Returning to the small Florida town where he grew up, Billy Turner (Nelson) learns that his father has been killed. With little help from the police, Billy will take matters into his own ... See full summary »
An unusual feature of Dr Katz is the novel animation technique called Squigglevision, whereby, essentially, there is no lateral movement by any of the characters or objects, with only lips,... See full summary »
H. Jon Benjamin,
A man, who lives alone in his apartment, finds his ideal woman while going to the symphony. He dates her and brings her to his pad, only to find out she came to the symphony on a ticket she... See full summary »
Brian G. Hutton
A 17-year-old girl runs away from her east coast home, going west to Los Angeles to meet her biological father. She has learned from letters her mother kept that he was tragically separated... See full summary »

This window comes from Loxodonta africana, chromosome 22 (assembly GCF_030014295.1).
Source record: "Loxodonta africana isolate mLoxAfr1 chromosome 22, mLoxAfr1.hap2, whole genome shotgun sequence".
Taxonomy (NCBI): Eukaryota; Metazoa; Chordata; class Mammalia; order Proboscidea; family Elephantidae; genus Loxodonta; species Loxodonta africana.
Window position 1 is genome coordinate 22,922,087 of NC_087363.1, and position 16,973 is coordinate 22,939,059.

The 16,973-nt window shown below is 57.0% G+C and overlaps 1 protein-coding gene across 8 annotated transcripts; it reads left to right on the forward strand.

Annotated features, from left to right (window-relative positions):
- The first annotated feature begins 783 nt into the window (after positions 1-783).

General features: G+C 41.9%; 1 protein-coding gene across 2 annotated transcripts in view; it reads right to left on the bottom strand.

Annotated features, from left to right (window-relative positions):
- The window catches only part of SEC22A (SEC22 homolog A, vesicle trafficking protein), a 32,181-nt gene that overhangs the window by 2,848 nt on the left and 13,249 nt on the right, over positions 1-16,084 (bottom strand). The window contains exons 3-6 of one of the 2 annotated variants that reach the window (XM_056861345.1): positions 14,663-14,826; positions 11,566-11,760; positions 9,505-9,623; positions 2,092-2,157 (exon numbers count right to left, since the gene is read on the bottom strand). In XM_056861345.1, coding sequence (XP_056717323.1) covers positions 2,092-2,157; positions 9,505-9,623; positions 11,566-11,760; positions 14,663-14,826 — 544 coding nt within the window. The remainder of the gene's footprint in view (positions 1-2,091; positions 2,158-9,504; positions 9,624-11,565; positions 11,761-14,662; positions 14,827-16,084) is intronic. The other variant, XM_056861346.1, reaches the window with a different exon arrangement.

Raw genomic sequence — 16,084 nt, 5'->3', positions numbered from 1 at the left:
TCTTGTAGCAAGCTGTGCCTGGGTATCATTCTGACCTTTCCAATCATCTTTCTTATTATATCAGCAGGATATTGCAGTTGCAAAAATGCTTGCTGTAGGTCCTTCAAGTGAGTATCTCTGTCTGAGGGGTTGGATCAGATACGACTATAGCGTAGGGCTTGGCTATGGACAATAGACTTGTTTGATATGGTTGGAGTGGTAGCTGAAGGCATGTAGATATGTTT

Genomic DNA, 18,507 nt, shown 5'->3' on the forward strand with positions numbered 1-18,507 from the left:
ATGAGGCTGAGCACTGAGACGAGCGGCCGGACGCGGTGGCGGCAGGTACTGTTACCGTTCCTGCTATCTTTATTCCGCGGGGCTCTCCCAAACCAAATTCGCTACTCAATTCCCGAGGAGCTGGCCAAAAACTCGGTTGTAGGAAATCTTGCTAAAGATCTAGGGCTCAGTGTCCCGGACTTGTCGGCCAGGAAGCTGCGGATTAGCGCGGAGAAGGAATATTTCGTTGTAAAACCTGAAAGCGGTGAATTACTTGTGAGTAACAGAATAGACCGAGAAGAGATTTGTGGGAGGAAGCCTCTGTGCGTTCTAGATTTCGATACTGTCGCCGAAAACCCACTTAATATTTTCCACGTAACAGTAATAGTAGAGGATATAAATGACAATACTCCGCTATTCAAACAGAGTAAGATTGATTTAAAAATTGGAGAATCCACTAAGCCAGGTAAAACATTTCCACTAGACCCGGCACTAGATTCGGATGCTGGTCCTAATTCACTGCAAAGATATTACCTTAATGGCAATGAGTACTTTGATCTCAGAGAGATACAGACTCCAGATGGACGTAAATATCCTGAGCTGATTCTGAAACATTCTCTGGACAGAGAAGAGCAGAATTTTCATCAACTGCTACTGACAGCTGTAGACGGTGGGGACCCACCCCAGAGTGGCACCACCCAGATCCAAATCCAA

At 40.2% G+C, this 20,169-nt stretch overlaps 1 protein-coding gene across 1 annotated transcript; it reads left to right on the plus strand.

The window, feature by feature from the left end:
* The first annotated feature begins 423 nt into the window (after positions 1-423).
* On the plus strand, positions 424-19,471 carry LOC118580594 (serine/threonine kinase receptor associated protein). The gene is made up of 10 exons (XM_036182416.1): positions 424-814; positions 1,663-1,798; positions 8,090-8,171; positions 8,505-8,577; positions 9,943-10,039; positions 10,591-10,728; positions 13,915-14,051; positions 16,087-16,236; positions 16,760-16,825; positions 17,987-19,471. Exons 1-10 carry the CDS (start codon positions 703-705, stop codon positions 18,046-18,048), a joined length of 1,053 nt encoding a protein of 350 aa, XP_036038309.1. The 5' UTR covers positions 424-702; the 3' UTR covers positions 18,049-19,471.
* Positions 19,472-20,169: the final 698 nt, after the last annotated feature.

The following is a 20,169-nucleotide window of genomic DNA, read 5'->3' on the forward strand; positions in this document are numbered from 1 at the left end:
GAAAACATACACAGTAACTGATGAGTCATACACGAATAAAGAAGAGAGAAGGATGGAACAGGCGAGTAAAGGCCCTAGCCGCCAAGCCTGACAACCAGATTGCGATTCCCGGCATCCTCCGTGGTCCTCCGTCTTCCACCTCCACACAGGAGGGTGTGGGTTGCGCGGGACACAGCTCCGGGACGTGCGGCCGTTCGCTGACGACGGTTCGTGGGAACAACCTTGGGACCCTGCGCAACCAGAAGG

Lew Archer, a former policeman, is a private detective who is not above bending the law when trying to solve a case. His friend, Lieutenant Brighton, helps him with information. The show was loosely based on the character Lew Archer in the Ross Macdonald novels. Written by
J.E. McKillop <firstname.lastname@example.org>
I remember this show, and it died a well-deserved death after only a few episodes, none of which caught any of the flavor of Macdonald's novels (perhaps not surprisingly). Brian Keith was miscast as Archer, and the plots were basic TV private eye stuff. The show spun off from a rather good TV-movie based on The Underground Man. Peter Graves was a good, subdued Archer, and Paul Wendkos directed the film. All in all, it served Macdonald better than did this series and better than either of the Paul Newman Harper movies (Harper and The Drowning Pool). Ultimately, Harry O, the David Janssen TV series from the same era as Archer, came rather closer to the Macdonald spirit than anything based on Macdonald's own novels.
3 of 3 people found this review helpful.
Was this review helpful to you?